Hekla is an active stratovolcano that is located southern Iceland and is part of a volcanic ridge that extends over an area of twenty-five miles. This volcano reaches an elevation of 4,882 feet and holds a unique shape that is a mixture of a stratovolcano and crater row, a trait that is found in very few volcanoes. Its name is translated as “hooded” but it also refers to a hooded cloak, so it is thought that the name could be inspired by the cloud cover that often occurs around the summit. Hekla is one of Iceland’s most active volcanoes, but it does remain quiet for enough time to accumulate small glaciers. The first recorded eruption from this volcano occurred in 1104 and it has produced between twenty and thirty notable eruptions since that time. The time and magnitude of the eruptions are difficult to predict, but it is thought that a longer period of dormancy leads to a larger eruption.
Hekla produced one of the largest volcanic eruptions of the Holocene in 950 BC or 1159 BC. This eruption was rated as a 5 on the Volcanic Explosivity Index and is thought to have released so much ash that the air around the area would have been significantly cooler for many years. Many other VEI 5 eruptions, along with VEI 4 eruptions, occurred in 1104, 1158, 1222, and between 1300 and 1301, among many other years. Other eruptions, which were primarily smaller, occurred between 1341 and 1991, most of which were destructive to animals, land, or human settlements.
One of the most notable modern eruptions of Hekla occurred between 1947 and 1948. It is thought to be the second largest eruption in the world between the years of 1900 and 1970. The first hours of the eruption were Plinian, while rest of the eruption was categorized as Vesuvian. The ash cloud that was released extended eighteen miles into the air by 7:10 AM, after which the wind blew the cloud to Eyjafjallajökull glacier and turned it black. The volcano produced tephra and lava explosions for the next few days and underwent several changes in intensity throughout the rest of the year. This eruption was classified as a VEI 4, while the next few eruptions were slightly less intense at a rating of VEI 3.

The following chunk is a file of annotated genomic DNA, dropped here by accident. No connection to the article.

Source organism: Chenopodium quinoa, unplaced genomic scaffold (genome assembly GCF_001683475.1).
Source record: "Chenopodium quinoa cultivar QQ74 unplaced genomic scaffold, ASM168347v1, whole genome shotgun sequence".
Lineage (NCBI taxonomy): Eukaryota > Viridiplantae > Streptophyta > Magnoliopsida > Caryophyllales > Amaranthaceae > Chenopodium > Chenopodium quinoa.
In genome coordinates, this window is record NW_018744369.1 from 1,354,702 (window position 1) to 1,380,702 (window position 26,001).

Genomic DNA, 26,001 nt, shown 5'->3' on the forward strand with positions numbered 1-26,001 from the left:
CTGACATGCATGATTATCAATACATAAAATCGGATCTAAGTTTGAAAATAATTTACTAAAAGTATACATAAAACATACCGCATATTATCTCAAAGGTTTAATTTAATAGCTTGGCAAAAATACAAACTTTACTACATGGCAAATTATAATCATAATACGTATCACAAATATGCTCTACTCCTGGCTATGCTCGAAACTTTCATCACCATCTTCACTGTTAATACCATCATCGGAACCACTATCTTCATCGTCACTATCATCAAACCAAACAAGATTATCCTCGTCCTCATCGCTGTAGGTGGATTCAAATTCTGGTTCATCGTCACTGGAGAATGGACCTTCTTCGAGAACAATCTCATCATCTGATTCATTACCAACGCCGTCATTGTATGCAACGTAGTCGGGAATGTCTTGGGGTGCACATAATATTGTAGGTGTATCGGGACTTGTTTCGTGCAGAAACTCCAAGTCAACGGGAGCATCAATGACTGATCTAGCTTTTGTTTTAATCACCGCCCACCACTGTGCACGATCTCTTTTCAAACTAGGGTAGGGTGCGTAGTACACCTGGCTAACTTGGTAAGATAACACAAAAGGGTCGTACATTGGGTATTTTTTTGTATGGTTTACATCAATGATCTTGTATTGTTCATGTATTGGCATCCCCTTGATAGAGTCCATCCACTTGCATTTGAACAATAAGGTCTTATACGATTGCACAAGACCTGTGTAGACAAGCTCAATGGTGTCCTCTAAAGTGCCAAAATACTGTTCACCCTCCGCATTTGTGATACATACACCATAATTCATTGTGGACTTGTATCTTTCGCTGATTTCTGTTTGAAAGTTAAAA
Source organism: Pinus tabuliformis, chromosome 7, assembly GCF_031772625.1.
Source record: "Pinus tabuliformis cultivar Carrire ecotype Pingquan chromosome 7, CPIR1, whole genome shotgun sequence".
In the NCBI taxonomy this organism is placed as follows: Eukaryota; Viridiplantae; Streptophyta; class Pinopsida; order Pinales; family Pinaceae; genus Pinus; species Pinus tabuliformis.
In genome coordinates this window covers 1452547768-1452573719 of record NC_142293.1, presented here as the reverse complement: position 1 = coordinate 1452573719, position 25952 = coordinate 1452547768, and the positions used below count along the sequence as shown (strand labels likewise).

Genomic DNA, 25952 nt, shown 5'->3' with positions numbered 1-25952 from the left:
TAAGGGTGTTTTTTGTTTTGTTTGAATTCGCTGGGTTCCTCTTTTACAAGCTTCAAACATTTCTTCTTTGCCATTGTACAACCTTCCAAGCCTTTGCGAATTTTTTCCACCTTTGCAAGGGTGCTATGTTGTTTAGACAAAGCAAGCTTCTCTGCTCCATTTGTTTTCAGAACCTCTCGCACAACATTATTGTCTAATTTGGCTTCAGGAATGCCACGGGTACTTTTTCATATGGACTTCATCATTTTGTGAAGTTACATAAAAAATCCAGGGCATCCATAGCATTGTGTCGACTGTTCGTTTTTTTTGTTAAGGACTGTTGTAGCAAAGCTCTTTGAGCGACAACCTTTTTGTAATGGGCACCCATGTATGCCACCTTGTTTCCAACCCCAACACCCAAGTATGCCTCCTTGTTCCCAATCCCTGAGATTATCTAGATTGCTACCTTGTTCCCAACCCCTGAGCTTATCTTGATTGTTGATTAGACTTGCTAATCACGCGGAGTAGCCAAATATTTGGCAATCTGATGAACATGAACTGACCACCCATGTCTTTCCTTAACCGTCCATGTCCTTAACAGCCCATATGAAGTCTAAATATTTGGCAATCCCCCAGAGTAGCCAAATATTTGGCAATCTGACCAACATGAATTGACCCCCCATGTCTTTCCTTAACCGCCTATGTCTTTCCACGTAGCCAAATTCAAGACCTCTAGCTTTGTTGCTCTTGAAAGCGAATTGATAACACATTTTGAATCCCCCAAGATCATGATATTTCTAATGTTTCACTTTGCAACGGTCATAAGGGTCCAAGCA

Hekla produced its most recent eruption in 2000, and although it was relatively short lived, it was rated as a VEI 3 eruption. It underwent four stages, beginning with explosive activity that was followed by fire fountains and spurts of strombolian activity and finally ending with the release of lava flows. It was thought that Hekla was unable of producing dangerous pyroclastic flows until this eruption, when evidence of these flows was found extending down its side for 3.1 miles. Because of this, it is suggested that people do not attempt to obtain a close look of the volcano during eruption periods.
The area around Hekla once held forests, but the frequency of damaging volcanic activity and human encroachment has changed the landscape and it is no longer able to sustain large amounts of grasses or trees. A program has been introduced that would allow the area to sustain a larger biodiversity and stabilize the soil around the volcano. Known as Hekluskógar, this project currently consists of planting 347 square miles of birch and willow trees on Hekla’s slopes.
Although Hekla produced a large eruption fairly recently, it is a popular destination for tourists, who can partake in hiking, mountain climbing, and skiing during the winter. The volcano features many trails and a visitor center that opened in 2007. In early 2010, signs of a possible eruption were reported including increasing pressure within the magma chamber and a decrease in snow cover near the summit. In 2013, a group of seven earthquakes caused a Civil Protection State of Uncertainty to be announced and tourist activities were cautioned against. In April of that same year, more activity was recorded that some say is indicative of a future eruption.